Title: Die Gartenlaube
Publisher: Ernst Keil
Year of Publication: 1872
Place of publication: Leipzig
Description: Deutsch: Bild von Seite 777 der Zeitschrift Die Gartenlaube. Image from page 769 of journal Die Gartenlaube, 1872.
In einem Biergarten zu Straßburg. Originalzeichnung von L. Löffler.
English: Image from page 777 of book Die Gartenlaube, 1872.
Deutsch: Bildunterschrift: „In einem Biergarten zu Straßburg.
Originalzeichnung von L. Löffler.“
English: caption: "In einem Biergarten zu Straßburg.
Originalzeichnung von L. Löffler."
Source: Scan from the original work
Permission: This work is in the public domain in its country of origin and other countries and areas where the copyright term is the author's life plus 100 years or less. This work is in the public domain in the United States because it was published (or registered with the U.S. Copyright Office) before January 1, 1923.
Refer to https://commons.wikimedia.org/wiki/File:Die_Gartenlaube_(1872)_b_777.jpg for more information.
To the best of my ability, I've researched and summarzied these historical brewing methods. This raises new questions that it might benefit you to try some changes to your own future brews. I don't believe you have to follow these methods to the absolute letter. You might be able to create a better brew by just using some of the techniques. I've included a few things to try with your own brews at the end. Experiment! There is quite a lot of information here, but at the end, but at least see the check out the trings to try at the end. Questions? Concerns? Suggestions? Let me know in Facebook.
Decoction was recently covered in the Brulosophy blog. I've taken a portion of the wort out to almost a pan frying of the grains in low water 3 times, constantly stirring for almost 10 minutes each, and found I could get that caramel taste without hours necessary through a complete decoction. So, essentially, I've noticed a more caramel taste by adding this extra 1/2 hour to my brew routine and I never had to get scientific to hit all the higher temperature rests that have been necessary in a complete decoction.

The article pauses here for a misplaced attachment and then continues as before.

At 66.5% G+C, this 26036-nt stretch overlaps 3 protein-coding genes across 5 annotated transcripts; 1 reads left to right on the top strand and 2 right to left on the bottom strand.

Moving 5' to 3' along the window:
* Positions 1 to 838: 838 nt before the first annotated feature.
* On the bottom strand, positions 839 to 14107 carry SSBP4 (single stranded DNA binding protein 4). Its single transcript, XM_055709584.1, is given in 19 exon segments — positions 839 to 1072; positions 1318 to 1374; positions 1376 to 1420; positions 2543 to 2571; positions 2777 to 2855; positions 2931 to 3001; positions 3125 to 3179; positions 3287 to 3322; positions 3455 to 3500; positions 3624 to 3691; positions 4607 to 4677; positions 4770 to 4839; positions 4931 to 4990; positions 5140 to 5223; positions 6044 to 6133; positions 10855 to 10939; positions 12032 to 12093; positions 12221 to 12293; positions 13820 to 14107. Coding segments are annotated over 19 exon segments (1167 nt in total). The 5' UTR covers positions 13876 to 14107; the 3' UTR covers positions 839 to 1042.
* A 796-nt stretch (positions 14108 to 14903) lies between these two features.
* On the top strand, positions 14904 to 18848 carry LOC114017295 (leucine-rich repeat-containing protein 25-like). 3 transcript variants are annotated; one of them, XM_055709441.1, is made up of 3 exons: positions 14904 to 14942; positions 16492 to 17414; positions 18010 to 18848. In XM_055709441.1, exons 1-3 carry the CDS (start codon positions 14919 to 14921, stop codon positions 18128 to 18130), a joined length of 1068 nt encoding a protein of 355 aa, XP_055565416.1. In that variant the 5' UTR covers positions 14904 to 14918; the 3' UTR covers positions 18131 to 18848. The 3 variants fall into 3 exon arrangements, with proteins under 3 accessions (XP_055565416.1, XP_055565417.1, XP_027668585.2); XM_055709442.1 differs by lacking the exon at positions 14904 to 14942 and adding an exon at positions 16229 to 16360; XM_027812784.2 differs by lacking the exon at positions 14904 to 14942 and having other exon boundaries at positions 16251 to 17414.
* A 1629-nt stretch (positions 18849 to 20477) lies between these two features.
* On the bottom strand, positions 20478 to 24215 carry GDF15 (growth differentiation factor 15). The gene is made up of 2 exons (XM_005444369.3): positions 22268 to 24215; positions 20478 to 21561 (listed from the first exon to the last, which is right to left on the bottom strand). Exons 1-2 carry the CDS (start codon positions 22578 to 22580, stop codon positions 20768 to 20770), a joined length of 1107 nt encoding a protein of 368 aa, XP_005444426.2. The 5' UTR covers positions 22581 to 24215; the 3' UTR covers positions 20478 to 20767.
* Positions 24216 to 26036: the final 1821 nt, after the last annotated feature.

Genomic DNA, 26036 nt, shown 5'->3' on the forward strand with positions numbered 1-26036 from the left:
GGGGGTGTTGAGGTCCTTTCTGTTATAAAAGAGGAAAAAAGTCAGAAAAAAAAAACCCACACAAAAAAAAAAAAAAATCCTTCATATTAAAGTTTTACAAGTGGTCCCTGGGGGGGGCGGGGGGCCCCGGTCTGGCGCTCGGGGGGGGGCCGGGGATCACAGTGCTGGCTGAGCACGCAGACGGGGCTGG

A. Data comparison of several mashing techniques
Source from beer blog -
Summary - Sugar and alcohol was documented that came from the various methods of brewing. Scroll down to see the table data for both wort and the beer. Information comes from a German text called: "Jahresbericht über die Leistungen der chemischen Technologie"
Summary of Mash Results Comparison - Alcohol came from the Bock method with the next best coming from the Infusion method. Most of the sugar came from the Bock method with a second highest number from the English method. Most of the dextrin came from the Bock method followed by the English method as second best. (These methods are explained below)
Most of the brewing methods, summarized below, were from the Manual of Chemical Technology:
B. Definitions of winter and summer beer
Schenk or pot or winter beer was brewed by bottom-fermentation and not stored like lager. It is brewed from October to April when the thermometer is lower than 53 to 54 F. It is mashed at 158 to 167 degrees F. and ferments over 7-8 days. Winter beer was consumed 4 to 6 weeks after brewing for immediate consumption. One year old hops is added at 2 to 3 lbs to Bavarian bushel or 2.22 hectolitres of malt. (See conversion below)
This would have best worked with malty beers.
Lager or summer beer is mashed at 122 to 140 F. Lagers were fermented for 9-10 days and were stored or lagered in caves. For summer or lager beer, to be consumed in May and June, 4 to 5 lbs of new hops are added per Bavarian bushel of malt. For September and October consumption, 6 to 7 lbs new hops are to be added per Bavarian bushel.
C. Brew water used with winter and summer beer